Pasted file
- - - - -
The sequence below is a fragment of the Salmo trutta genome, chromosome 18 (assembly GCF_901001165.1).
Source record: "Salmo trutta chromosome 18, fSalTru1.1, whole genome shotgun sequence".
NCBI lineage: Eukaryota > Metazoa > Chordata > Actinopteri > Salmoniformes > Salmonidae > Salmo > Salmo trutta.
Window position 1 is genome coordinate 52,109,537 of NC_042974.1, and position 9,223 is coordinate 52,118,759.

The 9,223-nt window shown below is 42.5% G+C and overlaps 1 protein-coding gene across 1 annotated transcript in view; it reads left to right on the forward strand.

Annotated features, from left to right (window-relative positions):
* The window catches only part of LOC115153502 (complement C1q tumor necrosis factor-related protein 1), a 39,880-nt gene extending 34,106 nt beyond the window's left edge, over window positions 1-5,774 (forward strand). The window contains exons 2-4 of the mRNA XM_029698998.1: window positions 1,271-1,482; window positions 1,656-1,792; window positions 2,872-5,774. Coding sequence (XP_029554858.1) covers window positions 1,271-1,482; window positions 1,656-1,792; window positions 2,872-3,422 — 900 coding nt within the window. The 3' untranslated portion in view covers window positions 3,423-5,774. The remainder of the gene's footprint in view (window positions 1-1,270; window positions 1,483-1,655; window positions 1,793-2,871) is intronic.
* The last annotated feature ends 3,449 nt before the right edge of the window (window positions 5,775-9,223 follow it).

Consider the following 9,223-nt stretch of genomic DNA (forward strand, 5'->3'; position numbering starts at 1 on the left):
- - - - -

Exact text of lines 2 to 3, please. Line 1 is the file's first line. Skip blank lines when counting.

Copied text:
Source record: "Salmo trutta chromosome 18, fSalTru1.1, whole genome shotgun sequence".
NCBI lineage: Eukaryota > Metazoa > Chordata > Actinopteri > Salmoniformes > Salmonidae > Salmo > Salmo trutta.